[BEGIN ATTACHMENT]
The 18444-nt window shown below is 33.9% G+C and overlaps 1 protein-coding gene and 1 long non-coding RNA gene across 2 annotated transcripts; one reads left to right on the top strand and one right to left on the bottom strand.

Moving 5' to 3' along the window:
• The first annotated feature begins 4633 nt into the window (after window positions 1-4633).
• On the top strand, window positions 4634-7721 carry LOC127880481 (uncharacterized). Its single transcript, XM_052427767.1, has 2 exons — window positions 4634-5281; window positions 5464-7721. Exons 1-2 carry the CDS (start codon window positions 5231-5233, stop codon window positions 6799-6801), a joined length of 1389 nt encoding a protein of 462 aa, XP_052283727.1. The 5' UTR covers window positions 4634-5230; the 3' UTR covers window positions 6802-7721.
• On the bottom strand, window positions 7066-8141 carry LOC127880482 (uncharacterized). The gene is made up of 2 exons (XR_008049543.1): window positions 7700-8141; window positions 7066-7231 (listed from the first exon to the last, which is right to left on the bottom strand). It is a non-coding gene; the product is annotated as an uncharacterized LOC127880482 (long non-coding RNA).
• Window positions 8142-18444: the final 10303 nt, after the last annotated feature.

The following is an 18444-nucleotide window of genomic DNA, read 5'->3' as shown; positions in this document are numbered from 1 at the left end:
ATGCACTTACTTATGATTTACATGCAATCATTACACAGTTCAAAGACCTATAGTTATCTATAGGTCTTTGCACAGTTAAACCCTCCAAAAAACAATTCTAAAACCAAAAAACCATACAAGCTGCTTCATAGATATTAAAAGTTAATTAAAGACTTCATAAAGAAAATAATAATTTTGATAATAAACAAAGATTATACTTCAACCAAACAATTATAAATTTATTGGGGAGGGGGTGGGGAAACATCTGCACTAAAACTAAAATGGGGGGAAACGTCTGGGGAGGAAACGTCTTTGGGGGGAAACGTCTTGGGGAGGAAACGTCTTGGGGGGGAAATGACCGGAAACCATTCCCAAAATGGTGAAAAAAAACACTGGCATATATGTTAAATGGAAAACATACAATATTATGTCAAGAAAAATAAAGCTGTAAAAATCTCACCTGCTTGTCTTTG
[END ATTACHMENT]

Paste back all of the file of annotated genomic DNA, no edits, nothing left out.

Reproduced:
The 18444-nt window shown below is 33.9% G+C and overlaps 1 protein-coding gene and 1 long non-coding RNA gene across 2 annotated transcripts; one reads left to right on the top strand and one right to left on the bottom strand.

Moving 5' to 3' along the window:
• The first annotated feature begins 4633 nt into the window (after window positions 1-4633).
• On the top strand, window positions 4634-7721 carry LOC127880481 (uncharacterized). Its single transcript, XM_052427767.1, has 2 exons — window positions 4634-5281; window positions 5464-7721. Exons 1-2 carry the CDS (start codon window positions 5231-5233, stop codon window positions 6799-6801), a joined length of 1389 nt encoding a protein of 462 aa, XP_052283727.1. The 5' UTR covers window positions 4634-5230; the 3' UTR covers window positions 6802-7721.
• On the bottom strand, window positions 7066-8141 carry LOC127880482 (uncharacterized). The gene is made up of 2 exons (XR_008049543.1): window positions 7700-8141; window positions 7066-7231 (listed from the first exon to the last, which is right to left on the bottom strand). It is a non-coding gene; the product is annotated as an uncharacterized LOC127880482 (long non-coding RNA).
• Window positions 8142-18444: the final 10303 nt, after the last annotated feature.

The following is an 18444-nucleotide window of genomic DNA, read 5'->3' as shown; positions in this document are numbered from 1 at the left end:
ATGCACTTACTTATGATTTACATGCAATCATTACACAGTTCAAAGACCTATAGTTATCTATAGGTCTTTGCACAGTTAAACCCTCCAAAAAACAATTCTAAAACCAAAAAACCATACAAGCTGCTTCATAGATATTAAAAGTTAATTAAAGACTTCATAAAGAAAATAATAATTTTGATAATAAACAAAGATTATACTTCAACCAAACAATTATAAATTTATTGGGGAGGGGGTGGGGAAACATCTGCACTAAAACTAAAATGGGGGGAAACGTCTGGGGAGGAAACGTCTTTGGGGGGAAACGTCTTGGGGAGGAAACGTCTTGGGGGGGAAATGACCGGAAACCATTCCCAAAATGGTGAAAAAAAACACTGGCATATATGTTAAATGGAAAACATACAATATTATGTCAAGAAAAATAAAGCTGTAAAAATCTCACCTGCTTGTCTTTG